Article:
“We want the world’s end.”
This book falls into the ‘One that Got Away’ category. I wanted to read it when I read up on WWI, because Lawrence orchestrated the Arab uprising against the Turks – this was part of a bigger plan of the British High Command to distract the Turks and ease the pressure on their Western battlegrounds.
For whatever reason, I never read it.
Then I read up on the origins of the Middle East Conflict and of course T.E. Lawrence would pop up again and again – he is Lawrence of Arabia, after all – the almost mythical figure who brought freedom to the Arabs, one of the Good White People, honest and kind.
Still, didn’t read it.
And years ago now, when I read up on the (current) Iraq Conflict and the problems that the US were facing – even back then, Lawrence was mentioned.
Well, I finally got around to reading it, and I must say – I am a bit mad at myself for not reading it sooner.
It is a book that can be read in any number of ways – Churchill said “as a narrative of adventure, it is unsurpassable.”
And sure, that’s one way of reading it – because this story is an adventure, after all. Lawrence gets sent to the leader of the Arabs, Prince Faisal, to help with the war effort. He rides through the desert, blows up Turkish railways, and sleeps under desert skies.
But it is also so much more.
It is a witness account of one of the most crucial moments in world history – there would be no Middle East Conflict without the Arab uprising, after all.
All of this would have made the read worthwhile, but where I really, really fell in love with this book was when Lawrence lays out the strategy of guerilla warfare.
“As the Arabs had no organized forces, a Turkish (Force) would have no aim. (…) Perhaps in war the absolute did rule, but for peace a majority was good enough. If we held the rest, the Turks were welcomed to the tiny fraction on which they stood, till peace or Doomsday showed them the futility of clinging to our window-pane.”
Put differently – in this kind of warfare, conquering the land doesn’t matter as much as convincing the people to fight on your side.
If you do not have the support of the local population, you will never succeed, especially against a force that is unconventional.
“To control the land they occupied, the Turks would have need of a fortified post every four square miles, and a post could not be less than 20 men. The Turks would need 600,000 men to meet the combined ill will of the local Arab people. They had 100,000 men available.”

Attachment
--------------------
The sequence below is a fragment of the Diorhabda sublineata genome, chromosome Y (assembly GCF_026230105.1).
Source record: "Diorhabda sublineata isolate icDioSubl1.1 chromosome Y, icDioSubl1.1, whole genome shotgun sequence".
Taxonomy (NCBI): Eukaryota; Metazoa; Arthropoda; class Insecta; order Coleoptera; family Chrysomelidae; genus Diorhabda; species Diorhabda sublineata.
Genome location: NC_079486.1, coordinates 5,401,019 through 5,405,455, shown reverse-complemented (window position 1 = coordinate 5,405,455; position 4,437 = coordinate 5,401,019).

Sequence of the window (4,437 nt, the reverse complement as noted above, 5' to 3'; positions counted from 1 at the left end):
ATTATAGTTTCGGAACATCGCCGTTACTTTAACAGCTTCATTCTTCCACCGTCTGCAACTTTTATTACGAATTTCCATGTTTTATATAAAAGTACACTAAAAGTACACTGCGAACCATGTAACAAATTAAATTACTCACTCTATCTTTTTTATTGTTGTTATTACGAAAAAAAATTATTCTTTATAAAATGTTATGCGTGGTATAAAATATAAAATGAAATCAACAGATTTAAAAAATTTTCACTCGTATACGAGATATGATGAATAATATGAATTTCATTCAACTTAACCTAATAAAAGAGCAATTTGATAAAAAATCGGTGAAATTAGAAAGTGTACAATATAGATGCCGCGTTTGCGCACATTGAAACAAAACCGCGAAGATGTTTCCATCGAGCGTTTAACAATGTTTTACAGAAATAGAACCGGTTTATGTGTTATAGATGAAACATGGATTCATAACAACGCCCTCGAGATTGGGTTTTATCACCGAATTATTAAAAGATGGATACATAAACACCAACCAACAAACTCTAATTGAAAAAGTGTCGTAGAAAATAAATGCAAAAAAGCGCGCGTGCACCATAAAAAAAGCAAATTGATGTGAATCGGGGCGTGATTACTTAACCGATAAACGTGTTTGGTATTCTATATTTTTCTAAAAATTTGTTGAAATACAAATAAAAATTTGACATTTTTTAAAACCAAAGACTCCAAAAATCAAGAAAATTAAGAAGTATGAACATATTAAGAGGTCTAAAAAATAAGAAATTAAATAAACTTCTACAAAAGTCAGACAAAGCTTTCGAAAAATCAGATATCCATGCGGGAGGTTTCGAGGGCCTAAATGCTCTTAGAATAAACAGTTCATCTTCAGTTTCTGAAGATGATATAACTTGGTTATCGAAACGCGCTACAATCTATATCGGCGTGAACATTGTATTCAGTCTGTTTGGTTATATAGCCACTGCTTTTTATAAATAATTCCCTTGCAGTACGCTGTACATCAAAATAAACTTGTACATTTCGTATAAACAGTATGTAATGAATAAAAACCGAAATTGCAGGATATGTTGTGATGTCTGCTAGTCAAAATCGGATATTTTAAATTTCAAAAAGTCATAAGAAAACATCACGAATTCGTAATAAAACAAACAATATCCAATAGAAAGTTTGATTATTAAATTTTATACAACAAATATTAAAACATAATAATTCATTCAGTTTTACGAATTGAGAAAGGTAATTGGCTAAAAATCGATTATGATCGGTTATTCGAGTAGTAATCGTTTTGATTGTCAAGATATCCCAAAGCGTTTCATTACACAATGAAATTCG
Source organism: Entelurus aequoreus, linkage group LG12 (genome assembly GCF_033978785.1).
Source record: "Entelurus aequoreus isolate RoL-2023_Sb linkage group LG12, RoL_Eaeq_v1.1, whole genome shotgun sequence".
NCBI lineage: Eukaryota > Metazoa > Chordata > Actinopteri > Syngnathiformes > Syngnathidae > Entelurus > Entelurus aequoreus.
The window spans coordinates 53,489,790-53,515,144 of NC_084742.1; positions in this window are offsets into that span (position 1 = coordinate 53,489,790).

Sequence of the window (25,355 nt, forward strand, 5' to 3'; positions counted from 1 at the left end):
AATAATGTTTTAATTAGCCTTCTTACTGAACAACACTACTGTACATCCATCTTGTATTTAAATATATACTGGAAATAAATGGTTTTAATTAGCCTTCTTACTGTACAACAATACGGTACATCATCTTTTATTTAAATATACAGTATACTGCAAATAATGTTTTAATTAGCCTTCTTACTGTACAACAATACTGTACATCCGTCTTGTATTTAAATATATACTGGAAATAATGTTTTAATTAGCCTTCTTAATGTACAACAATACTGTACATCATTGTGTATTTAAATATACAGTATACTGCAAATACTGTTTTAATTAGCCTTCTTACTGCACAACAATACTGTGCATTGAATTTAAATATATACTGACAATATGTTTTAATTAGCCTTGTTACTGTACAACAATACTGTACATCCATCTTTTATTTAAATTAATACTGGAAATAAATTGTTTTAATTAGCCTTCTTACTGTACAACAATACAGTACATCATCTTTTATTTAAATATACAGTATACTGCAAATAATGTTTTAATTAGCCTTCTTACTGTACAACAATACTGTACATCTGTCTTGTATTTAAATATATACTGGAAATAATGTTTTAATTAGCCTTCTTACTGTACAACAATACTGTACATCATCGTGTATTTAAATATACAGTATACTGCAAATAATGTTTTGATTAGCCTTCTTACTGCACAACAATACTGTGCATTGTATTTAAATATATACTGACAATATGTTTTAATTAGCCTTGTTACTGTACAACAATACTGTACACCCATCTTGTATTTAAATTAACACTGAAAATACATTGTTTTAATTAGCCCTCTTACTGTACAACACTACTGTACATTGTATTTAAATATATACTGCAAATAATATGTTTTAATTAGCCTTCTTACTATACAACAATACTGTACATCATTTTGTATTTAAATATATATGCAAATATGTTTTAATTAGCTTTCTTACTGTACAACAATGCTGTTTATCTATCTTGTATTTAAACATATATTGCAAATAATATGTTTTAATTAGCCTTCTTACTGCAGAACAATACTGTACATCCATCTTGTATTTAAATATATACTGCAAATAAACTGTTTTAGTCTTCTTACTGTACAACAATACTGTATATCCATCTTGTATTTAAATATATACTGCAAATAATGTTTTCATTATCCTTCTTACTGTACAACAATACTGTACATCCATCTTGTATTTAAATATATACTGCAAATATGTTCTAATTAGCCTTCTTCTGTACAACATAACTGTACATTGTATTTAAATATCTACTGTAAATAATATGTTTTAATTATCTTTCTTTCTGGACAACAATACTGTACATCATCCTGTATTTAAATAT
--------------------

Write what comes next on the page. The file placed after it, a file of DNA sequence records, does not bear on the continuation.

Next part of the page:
Somehow, this British historian foreshadowed the exact conditions that the United States would find themselves in over 100 years later, when Bush estimated he’d need 600,000 men to fight the insurgency – and only had 150,000 available.
History repeats itself, but only because humanity doesn’t listen.
But there is also yet another layer to this book that breaks your heart. Lawrence was hailed as a hero when he returned to Europe – he became an almost mythological figure, complete with his own Hollywood movie. He is revered, quoted, and used to argue that perhaps, what the Western Powers did in the Middle East wasn’t all too bad.
But when you read this book, you realize that Lawrence didn’t see it that way. He clearly saw the conflict between what England promised the Arabs – their own country, freedom, independence – and what they would get – ultimately, nothing.
He knew of the Sykes-Picot Agreement, which promised lands to the Arabs, and also of the Belfour Declaration, which came out in favour of establishing a Jewish State in Palestine. He was aware that those two couldn’t be reconciled, and he knew that in the end, the Arabs were a useful pawn to England’s war effort.
He knew that the reason why he was sent out to the desert wasn’t magnanimous or benevolent – it was a cold calculation in power politics.
And it destroyed him.
You can feel how he spirals into depression – he starts out hopeful that a great battlefield performance of the Arabs will create facts on the ground, that, if they only conquer enough land quickly enough, they will end up with what was promised to them.
But as time progresses, he comes to the realization that he is deceiving the very people he is fighting for – that their hopes will never come to fruition. And he has these fights with himself, this feeling of self-hatred, that make you feel pity for him.
Can you imagine what it must have been like, to come back, hailed as a hero, and you know that all of this is based on lies and falsehoods of the worst kind?
The lecture of this book is jarring if you know that within a decade of writing it, this brave, funny and imaginative man would reduce himself to penury and self-destruction.
He even gave up his name – T.E. Lawrence was for the myths, the man behind it preferred to be called T.E. Shaw.
T.E. Shaw died in a motorbike accident in 1935.